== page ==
The Outer Space Treaty, formally known as the Treaty on Principles Governing the Activities of States in the Exploration and Use of Outer Space, including the Moon and Other Celestial Bodies, is a treaty that forms the basis of international space law. The treaty was opened for signature in the United States, the United Kingdom, and the Soviet Union on January 27 1967, and entered into force on October 10 1967. As of January 2007, 98 countries are states-parties to the treaty, while another 27 have signed the treaty but have not yet completed ratification.
The treaty explicitly forbids any government from claiming a celestial resource such as the Moon or a planet, since they are province of mankind. Outer Space Treaty of 1967#Article II of the Treaty states, in fact, that "outer space, including the Moon and other celestial bodies, is not subject to national appropriation by claim of sovereignty, by means of use or occupation, or by any other means". The pendant for giving up sovereignty in outer space is the jurisdiction and control that the State that launches a space object retains. According to Manfred Lachs jurisdiction and control is giving the means to the State to conduct a mission of space exploration.
Outer Space Treaty of 1967#Article VI of the Outer Space Treaty deals with international responsibility, stating that "the activities of non-governmental entities in outer space, including the moon and other celestial bodies, shall require authorization and continuing supervision by the appropriate State Party to the Treaty" and that States Parties shall bear international responsibility for national space activities whether carried out by governmental or non-governmental entities.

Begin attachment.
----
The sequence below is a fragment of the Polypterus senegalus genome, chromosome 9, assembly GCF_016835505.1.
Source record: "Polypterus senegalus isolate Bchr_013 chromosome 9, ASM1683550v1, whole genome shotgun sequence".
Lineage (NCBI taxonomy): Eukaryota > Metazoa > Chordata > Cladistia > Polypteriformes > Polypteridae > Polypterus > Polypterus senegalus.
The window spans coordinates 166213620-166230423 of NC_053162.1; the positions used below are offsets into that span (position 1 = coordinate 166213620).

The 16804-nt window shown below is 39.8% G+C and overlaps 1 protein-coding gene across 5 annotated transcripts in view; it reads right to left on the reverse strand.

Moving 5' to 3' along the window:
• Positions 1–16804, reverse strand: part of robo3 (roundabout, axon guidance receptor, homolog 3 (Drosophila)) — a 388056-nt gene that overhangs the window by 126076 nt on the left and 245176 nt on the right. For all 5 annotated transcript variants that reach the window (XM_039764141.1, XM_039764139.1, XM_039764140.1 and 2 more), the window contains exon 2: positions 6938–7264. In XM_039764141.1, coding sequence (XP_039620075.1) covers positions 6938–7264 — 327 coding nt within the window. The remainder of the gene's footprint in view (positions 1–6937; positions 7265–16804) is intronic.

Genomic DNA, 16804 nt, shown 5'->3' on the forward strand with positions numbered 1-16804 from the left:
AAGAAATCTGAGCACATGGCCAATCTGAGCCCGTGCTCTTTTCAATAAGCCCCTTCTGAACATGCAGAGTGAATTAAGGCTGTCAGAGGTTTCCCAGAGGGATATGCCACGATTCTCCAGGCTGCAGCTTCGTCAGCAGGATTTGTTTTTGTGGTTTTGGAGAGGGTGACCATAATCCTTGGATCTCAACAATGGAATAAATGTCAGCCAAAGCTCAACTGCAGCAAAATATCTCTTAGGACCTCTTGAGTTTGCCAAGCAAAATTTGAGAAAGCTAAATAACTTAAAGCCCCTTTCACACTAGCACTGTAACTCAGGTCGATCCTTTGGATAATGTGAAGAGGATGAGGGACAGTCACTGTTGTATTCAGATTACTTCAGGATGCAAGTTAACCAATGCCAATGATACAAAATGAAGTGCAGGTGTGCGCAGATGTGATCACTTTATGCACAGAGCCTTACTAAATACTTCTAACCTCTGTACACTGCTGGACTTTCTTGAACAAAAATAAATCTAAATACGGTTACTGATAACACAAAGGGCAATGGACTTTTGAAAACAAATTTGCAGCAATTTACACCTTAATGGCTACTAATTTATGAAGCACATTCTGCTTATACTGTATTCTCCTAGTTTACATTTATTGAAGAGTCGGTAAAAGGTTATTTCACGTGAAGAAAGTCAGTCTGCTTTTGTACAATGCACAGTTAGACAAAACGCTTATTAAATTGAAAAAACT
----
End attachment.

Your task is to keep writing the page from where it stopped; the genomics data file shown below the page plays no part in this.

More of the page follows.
Following discussions arising from Project West Ford, a consultation clause was inserted in Article IX of the Outer Space Treaty: "A State Party to the Treaty which has reason to believe that an activity or experiment planned by another State Party in outer space, including the Moon and other celestial bodies, would cause potentially harmful interference with activities in the peaceful exploration and use of outer space, including the Moon and other celestial bodies, may request consultation concerning the activity or experiment."
Common ground in the sky: extending the 1967 Outer Space Treaty to reconcile U.S. and Chinese security interests.
Jan 01, 2008; Abstract: A storm is brewing 100 kilometers above the Pacific Rim. The early 21st century finds the People's Republic of China in...
Celebrating the space age; 50 years of space technology, 40 years of the outer space treaty.(Brief Article)(Book Review)
Jun 01, 2008; 9789290451891 Celebrating the space age; 50 years of space technology, 40 years of the outer space treaty. Conference on...